A Comparison F-14 Versus F-15E In The Fighter Role

Cold war, Korea, Vietnam, and Desert Storm - up to and including for example the A-10, F-15, Mirage 200, MiG-29, and F-18.
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gtg947h

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Unread post11 May 2019, 21:33

mixelflick wrote:
sferrin wrote:
madrat wrote:F-14 with EFT? Link please.


While it didn't go into production they did look at a CFT for a USAF F-14:

ADCOM-F-14.jpg


Those CFT's are ugly as hell, and the low drag index of "the tunnel" looks to go away completely with any meaningful load. Good grief. And they did what with the EFT's, moved them to the outer weapons station? More drag, more ugly.

But I had never seen this picture before nor heard of where CFT's would have gone. So I thank you for it...


More specifically, I believe this was a mockup of an F-14 variant optimized for the continental air defense role (think NORAD). Lots of gas for long patrols and loiter time, I assume.
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n3sk

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Unread post10 Jul 2019, 01:03

F-14, F-15 and F18’s time has come and gone. They are all designs based in the 60/70’s. Time to move forward.

Navy should have picked up the YF-23 in low numbers. It’s performance that would have eclipsed all 3. Also keeping Northrop/McDonell on the cutting edge of fighter design. Instead all is going to Lockheed who’s capable but has a lock on the fighter market. Stagnation of natural competition. Example being look at the X-32 X-35 competition, X 32 was a turd... Who’s going to be able to compete on the next generation? US fighter design has stagnated like never before!

Naval F-23 would have given a similar capabilities as the airforces F22/35 combo. While allowing another group working in development. It’s a shame the Yf23 was left behind, beautiful aircraft.
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pmi

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Unread post10 Jul 2019, 02:46

Except that Northrop's NATF proposal was a completely different airframe.

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zero-one

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Unread post10 Jul 2019, 10:27

n3sk wrote:Navy should have picked up the YF-23 in low numbers.


One of the contributing factors for the selection of the YF-22 was that it was easier to modify for Naval roles. But even Lockheed had to completely redesign the wing and adapt a variable geometry design.

Northrop had to change their design altogether to suite carrier compatibility. So the YF-23 would not make it to the NATF program.

I stand by my opinion that the YF-22 was the right choice, it was the better fighter
But if the USAF followed a Soviet style doctrine where it had an Air Defense force branch (V-PVO). You could argue that the they would of preferred the YF-23 which is more like an interceptor with considerable fighter characteristics as opposed to the YF-22 which is the other way around.

Metz said the selection was heavily influenced by the Eagle community which basically wanted the ultimate ACM machine, hence the YF-22.
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Unread post10 Jul 2019, 21:51

This thread has been interesting to say the least.

Lots of thoughts on the Superbug vs. Next Gen Cat debate here.

Personally I think that the Next Gen Cat would have been a better interceptor AND had the capability to be a better ground attack aircraft than the Superbug if the time\funds allowed. (But that is the catch here is it not?)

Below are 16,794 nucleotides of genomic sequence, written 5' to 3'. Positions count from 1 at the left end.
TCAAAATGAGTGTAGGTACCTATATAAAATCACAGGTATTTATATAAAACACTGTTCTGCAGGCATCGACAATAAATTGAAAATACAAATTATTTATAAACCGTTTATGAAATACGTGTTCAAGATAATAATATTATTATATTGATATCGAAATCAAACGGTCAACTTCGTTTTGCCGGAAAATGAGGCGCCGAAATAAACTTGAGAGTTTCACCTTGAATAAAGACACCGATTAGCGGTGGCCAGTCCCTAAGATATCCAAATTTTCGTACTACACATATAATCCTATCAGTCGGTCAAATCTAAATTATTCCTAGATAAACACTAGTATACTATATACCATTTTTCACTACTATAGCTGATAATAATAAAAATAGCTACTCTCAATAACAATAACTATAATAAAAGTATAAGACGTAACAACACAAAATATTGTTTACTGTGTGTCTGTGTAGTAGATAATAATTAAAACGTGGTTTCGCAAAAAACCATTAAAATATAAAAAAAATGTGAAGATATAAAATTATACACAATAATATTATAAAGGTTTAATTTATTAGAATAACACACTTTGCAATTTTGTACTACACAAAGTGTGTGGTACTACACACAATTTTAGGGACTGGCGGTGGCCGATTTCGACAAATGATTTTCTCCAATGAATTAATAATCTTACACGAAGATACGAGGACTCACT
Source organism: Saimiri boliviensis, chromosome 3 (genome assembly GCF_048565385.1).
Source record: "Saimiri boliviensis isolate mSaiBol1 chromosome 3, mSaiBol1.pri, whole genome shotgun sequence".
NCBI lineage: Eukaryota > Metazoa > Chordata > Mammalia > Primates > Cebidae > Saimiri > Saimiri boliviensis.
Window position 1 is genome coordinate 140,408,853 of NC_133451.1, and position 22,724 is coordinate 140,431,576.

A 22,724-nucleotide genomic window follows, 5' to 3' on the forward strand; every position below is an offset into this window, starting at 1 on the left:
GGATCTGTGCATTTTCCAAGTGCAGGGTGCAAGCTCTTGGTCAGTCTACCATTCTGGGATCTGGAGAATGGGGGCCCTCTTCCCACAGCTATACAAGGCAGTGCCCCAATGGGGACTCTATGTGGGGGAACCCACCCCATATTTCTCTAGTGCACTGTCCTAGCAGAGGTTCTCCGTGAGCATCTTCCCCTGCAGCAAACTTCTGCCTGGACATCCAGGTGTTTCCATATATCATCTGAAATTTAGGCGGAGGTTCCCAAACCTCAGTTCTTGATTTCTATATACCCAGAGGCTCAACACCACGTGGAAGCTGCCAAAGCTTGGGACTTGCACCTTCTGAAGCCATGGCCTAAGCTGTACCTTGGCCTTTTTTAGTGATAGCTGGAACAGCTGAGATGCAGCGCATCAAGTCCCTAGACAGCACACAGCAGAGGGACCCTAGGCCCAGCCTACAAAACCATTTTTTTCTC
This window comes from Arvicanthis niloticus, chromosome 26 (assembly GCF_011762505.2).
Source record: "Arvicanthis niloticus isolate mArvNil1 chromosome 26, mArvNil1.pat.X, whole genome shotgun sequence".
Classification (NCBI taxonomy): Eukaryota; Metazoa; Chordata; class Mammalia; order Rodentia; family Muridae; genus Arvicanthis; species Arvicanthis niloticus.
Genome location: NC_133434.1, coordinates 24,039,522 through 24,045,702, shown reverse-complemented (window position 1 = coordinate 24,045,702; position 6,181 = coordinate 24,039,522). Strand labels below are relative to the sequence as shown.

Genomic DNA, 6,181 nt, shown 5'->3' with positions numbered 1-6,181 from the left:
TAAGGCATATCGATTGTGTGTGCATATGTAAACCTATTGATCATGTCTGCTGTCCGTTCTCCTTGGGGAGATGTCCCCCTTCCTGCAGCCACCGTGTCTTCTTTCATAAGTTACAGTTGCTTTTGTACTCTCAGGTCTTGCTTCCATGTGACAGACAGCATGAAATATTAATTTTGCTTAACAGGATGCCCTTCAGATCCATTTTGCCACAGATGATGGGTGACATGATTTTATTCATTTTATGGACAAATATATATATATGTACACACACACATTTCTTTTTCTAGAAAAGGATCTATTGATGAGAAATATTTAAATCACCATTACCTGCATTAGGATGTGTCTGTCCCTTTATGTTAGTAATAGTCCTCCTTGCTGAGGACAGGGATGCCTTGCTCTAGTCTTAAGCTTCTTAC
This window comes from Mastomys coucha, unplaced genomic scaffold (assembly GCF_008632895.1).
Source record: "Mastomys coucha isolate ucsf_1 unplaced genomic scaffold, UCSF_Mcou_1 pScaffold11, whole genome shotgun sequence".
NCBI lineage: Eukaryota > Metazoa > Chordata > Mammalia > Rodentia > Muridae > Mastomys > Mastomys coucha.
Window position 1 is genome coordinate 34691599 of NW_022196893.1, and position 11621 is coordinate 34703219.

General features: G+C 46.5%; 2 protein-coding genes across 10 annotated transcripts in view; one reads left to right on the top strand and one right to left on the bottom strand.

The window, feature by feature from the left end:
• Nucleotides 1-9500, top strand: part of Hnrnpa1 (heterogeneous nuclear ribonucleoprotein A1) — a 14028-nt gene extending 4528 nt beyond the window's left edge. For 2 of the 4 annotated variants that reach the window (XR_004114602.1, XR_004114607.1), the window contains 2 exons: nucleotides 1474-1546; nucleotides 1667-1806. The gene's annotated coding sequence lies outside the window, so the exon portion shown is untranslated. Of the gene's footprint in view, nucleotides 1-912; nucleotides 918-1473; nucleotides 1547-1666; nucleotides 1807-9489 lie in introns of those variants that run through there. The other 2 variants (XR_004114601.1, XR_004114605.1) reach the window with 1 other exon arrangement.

However I'm trying to see the point in all of this as the F-35C is a more capable aircraft in almost all respects to both of them and we need to be pushing to get as many of them on the catapults as soon as possible.
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Unread post11 Jul 2019, 14:13

zero-one wrote:
n3sk wrote:Navy should have picked up the YF-23 in low numbers.


One of the contributing factors for the selection of the YF-22 was that it was easier to modify for Naval roles. But even Lockheed had to completely redesign the wing and adapt a variable geometry design.

Northrop had to change their design altogether to suite carrier compatibility. So the YF-23 would not make it to the NATF program.

I stand by my opinion that the YF-22 was the right choice, it was the better fighter
But if the USAF followed a Soviet style doctrine where it had an Air Defense force branch (V-PVO). You could argue that the they would of preferred the YF-23 which is more like an interceptor with considerable fighter characteristics as opposed to the YF-22 which is the other way around.

Metz said the selection was heavily influenced by the Eagle community which basically wanted the ultimate ACM machine, hence the YF-22.


Easier to convert the F-22 to a NATF? The entire aircraft was all new except for the radome and the canopy. And with the swing wings cutting the fuselage, it would contain less fuel than a F-22A and that design was a throwback to the F-111 whereas the F-14 was a lesson learned and kept the wings out of the fuselage.

The "F-22N" would not be able to carry anything under the wings. It also would not be able to carry anything under the fuselage. No drop tanks. No external stores. That was was better than the Northrop offering that had under-wine storage?

F-22 better fighter than F-23? Why? Because it had a conventional F-15 like tail? The F-23 tails size mean that offered more controllability and meaneuverability at low speeds and at high altitudes without the weight penalty and complexity (physical and software) of TV.

The USAF wanted the ultimate ACM machine. That's what they would have bought in the F-23A. Faster, more maneuverable, and longer ranged than an F-15, and wrapped up in a slick ELO airframe.

F-23 has the characteristics of an interceptor and F-22 those of a fighter? How so is that? Was the F-23 like an F-104, point and click go, and hope you don't have to maneuver or meet another fighter from the wrong side?